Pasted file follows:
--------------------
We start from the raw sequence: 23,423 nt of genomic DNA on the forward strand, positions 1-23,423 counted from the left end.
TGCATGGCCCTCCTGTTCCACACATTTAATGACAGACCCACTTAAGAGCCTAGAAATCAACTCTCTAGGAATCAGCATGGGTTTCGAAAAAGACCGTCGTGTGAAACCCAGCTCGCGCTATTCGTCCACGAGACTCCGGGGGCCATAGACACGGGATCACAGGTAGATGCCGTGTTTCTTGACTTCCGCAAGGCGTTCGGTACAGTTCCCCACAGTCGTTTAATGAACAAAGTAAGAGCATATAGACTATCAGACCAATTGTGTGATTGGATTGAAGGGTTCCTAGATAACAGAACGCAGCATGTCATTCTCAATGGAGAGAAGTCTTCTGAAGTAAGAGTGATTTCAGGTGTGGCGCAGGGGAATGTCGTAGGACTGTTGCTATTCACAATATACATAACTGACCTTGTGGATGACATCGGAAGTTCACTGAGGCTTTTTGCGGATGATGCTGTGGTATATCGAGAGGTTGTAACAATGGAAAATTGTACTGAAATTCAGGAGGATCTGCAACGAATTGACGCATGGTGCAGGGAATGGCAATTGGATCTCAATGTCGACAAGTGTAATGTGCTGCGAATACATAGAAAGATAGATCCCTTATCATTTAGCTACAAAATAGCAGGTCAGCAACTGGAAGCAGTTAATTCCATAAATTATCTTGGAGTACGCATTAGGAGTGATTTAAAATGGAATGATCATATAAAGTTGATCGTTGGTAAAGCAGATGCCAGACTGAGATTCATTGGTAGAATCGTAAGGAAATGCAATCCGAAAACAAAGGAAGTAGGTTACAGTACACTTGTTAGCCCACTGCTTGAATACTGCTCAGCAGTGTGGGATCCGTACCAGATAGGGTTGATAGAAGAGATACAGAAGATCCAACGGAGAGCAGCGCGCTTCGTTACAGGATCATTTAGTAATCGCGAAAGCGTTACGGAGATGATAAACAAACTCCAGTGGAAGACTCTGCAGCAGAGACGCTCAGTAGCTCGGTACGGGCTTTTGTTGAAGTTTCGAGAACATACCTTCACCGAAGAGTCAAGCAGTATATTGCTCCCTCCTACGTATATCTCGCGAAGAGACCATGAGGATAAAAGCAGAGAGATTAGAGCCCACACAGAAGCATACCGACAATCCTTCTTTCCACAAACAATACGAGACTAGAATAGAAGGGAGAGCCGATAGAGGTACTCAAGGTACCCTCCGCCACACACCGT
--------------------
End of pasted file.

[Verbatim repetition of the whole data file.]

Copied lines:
We start from the raw sequence: 23,423 nt of genomic DNA on the forward strand, positions 1-23,423 counted from the left end.
TGCATGGCCCTCCTGTTCCACACATTTAATGACAGACCCACTTAAGAGCCTAGAAATCAACTCTCTAGGAATCAGCATGGGTTTCGAAAAAGACCGTCGTGTGAAACCCAGCTCGCGCTATTCGTCCACGAGACTCCGGGGGCCATAGACACGGGATCACAGGTAGATGCCGTGTTTCTTGACTTCCGCAAGGCGTTCGGTACAGTTCCCCACAGTCGTTTAATGAACAAAGTAAGAGCATATAGACTATCAGACCAATTGTGTGATTGGATTGAAGGGTTCCTAGATAACAGAACGCAGCATGTCATTCTCAATGGAGAGAAGTCTTCTGAAGTAAGAGTGATTTCAGGTGTGGCGCAGGGGAATGTCGTAGGACTGTTGCTATTCACAATATACATAACTGACCTTGTGGATGACATCGGAAGTTCACTGAGGCTTTTTGCGGATGATGCTGTGGTATATCGAGAGGTTGTAACAATGGAAAATTGTACTGAAATTCAGGAGGATCTGCAACGAATTGACGCATGGTGCAGGGAATGGCAATTGGATCTCAATGTCGACAAGTGTAATGTGCTGCGAATACATAGAAAGATAGATCCCTTATCATTTAGCTACAAAATAGCAGGTCAGCAACTGGAAGCAGTTAATTCCATAAATTATCTTGGAGTACGCATTAGGAGTGATTTAAAATGGAATGATCATATAAAGTTGATCGTTGGTAAAGCAGATGCCAGACTGAGATTCATTGGTAGAATCGTAAGGAAATGCAATCCGAAAACAAAGGAAGTAGGTTACAGTACACTTGTTAGCCCACTGCTTGAATACTGCTCAGCAGTGTGGGATCCGTACCAGATAGGGTTGATAGAAGAGATACAGAAGATCCAACGGAGAGCAGCGCGCTTCGTTACAGGATCATTTAGTAATCGCGAAAGCGTTACGGAGATGATAAACAAACTCCAGTGGAAGACTCTGCAGCAGAGACGCTCAGTAGCTCGGTACGGGCTTTTGTTGAAGTTTCGAGAACATACCTTCACCGAAGAGTCAAGCAGTATATTGCTCCCTCCTACGTATATCTCGCGAAGAGACCATGAGGATAAAAGCAGAGAGATTAGAGCCCACACAGAAGCATACCGACAATCCTTCTTTCCACAAACAATACGAGACTAGAATAGAAGGGAGAGCCGATAGAGGTACTCAAGGTACCCTCCGCCACACACCGT